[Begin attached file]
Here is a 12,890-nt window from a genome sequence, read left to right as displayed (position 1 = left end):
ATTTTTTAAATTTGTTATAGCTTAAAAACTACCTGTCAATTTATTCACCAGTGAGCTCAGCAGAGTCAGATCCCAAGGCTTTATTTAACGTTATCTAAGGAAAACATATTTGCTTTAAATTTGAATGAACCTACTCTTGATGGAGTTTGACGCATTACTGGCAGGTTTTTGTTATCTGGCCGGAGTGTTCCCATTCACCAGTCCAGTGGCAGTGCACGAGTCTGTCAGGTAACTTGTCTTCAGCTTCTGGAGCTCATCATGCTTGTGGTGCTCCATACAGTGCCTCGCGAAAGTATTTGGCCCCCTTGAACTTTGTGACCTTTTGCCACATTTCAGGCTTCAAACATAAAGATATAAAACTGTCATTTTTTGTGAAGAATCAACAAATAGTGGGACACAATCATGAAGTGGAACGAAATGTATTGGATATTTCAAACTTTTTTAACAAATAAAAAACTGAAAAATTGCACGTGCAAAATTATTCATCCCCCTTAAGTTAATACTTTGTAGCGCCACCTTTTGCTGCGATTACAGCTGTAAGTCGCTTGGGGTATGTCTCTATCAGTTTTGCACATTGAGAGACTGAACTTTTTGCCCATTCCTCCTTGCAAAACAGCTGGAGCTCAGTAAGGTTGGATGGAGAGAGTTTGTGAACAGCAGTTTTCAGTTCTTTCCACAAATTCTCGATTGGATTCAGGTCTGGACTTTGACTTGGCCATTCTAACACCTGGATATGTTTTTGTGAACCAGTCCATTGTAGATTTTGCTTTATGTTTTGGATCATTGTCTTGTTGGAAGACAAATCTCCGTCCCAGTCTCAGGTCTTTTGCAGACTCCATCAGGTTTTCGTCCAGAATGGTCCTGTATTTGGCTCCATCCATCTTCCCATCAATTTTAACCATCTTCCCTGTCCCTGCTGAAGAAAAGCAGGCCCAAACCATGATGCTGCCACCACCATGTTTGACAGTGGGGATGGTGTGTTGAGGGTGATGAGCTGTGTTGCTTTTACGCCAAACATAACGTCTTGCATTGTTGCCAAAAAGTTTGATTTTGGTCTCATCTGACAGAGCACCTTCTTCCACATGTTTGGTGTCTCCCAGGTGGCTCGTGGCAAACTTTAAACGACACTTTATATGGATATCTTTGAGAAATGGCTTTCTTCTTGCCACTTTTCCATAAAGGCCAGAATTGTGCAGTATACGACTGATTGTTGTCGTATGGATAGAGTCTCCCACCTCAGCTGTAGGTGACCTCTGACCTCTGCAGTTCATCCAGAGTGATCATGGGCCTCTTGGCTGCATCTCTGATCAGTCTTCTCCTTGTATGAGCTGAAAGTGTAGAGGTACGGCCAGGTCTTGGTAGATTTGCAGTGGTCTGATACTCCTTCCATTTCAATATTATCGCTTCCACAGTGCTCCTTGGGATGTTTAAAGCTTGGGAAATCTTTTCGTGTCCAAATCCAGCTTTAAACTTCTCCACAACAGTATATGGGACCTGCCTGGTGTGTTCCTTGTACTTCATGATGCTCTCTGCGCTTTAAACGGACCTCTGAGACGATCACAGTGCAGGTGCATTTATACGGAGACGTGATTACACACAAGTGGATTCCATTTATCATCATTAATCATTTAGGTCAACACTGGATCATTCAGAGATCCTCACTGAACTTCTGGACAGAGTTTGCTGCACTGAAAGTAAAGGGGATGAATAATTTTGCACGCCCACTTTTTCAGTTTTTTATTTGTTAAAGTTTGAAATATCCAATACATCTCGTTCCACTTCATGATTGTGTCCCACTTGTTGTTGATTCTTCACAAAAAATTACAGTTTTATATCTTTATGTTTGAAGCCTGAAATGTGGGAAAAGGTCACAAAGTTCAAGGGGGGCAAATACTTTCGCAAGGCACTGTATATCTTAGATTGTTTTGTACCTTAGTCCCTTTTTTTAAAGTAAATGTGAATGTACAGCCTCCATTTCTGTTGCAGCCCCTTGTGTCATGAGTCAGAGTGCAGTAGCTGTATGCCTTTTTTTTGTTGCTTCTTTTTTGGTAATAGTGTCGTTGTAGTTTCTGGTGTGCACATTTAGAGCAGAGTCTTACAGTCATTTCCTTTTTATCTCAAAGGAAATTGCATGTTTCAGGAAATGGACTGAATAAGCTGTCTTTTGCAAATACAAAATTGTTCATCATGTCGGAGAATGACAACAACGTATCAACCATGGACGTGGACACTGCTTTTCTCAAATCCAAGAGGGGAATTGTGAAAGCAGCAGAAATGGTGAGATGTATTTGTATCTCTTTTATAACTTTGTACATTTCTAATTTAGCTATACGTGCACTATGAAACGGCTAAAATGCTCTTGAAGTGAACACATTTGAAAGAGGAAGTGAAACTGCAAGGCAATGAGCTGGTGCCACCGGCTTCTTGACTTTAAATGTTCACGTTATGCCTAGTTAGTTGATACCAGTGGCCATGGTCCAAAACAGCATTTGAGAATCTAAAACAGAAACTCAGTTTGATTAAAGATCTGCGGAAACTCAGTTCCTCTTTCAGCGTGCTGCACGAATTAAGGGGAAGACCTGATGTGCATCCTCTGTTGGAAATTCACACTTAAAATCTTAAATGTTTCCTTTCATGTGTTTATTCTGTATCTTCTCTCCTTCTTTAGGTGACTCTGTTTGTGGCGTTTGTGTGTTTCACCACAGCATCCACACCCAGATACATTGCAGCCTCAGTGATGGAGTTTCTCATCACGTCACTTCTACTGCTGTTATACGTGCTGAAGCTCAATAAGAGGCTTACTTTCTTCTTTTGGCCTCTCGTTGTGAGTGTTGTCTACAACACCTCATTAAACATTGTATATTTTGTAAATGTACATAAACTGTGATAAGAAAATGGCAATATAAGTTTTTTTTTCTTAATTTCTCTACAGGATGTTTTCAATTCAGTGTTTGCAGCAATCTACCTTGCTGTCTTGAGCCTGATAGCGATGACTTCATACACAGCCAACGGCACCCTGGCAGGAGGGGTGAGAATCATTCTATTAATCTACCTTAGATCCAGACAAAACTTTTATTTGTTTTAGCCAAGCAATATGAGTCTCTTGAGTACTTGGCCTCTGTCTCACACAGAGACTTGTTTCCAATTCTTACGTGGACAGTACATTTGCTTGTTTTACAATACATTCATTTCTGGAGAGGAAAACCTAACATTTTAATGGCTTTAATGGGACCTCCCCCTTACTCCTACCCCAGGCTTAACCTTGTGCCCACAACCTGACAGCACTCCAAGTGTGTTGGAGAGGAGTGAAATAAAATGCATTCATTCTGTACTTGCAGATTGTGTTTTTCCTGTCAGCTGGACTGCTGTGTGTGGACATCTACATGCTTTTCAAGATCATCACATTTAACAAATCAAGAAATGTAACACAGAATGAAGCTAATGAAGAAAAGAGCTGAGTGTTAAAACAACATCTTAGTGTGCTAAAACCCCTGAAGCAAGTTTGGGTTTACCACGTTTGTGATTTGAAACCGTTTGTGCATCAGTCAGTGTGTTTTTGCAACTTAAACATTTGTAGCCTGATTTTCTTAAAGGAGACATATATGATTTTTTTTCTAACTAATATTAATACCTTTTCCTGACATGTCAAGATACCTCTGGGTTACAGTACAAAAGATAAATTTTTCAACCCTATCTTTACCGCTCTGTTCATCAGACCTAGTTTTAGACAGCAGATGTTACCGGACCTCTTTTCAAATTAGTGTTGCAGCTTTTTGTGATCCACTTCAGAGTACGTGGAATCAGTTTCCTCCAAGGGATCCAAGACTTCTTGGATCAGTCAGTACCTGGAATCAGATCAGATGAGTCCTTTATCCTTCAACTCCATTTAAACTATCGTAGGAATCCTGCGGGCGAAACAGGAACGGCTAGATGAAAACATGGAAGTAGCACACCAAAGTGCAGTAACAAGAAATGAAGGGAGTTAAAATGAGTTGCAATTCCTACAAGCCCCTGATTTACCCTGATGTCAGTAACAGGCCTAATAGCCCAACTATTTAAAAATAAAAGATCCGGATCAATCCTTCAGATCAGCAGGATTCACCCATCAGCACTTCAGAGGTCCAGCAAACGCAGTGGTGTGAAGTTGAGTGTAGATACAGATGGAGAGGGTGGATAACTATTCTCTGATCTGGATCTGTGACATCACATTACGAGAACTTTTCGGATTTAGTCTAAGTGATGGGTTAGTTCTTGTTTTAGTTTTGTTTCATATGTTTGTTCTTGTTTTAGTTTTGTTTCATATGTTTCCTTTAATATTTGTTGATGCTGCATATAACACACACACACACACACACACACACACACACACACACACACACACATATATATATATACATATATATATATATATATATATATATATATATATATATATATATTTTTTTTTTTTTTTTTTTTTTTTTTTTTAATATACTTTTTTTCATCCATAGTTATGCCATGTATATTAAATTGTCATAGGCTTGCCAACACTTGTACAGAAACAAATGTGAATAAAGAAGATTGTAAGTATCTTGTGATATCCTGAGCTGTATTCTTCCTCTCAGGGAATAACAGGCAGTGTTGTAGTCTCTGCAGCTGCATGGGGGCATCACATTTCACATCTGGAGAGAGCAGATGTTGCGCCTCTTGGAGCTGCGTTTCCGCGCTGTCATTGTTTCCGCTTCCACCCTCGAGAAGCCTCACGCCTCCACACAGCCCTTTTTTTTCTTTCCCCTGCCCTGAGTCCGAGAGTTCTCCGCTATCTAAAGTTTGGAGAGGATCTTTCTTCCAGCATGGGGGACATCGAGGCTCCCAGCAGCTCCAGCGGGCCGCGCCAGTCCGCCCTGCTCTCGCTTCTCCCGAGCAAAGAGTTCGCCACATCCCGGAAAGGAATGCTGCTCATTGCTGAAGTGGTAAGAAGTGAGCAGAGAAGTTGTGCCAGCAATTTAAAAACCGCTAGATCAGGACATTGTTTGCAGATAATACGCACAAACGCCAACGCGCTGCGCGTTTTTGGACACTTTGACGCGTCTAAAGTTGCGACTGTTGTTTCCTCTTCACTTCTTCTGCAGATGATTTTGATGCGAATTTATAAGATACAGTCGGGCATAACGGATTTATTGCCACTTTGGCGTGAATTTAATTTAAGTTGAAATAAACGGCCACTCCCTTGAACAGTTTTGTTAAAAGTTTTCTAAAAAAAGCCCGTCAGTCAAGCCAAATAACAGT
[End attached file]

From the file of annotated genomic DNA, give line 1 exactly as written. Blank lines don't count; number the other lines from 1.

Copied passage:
Here is a 12,890-nt window from a genome sequence, read left to right as displayed (position 1 = left end):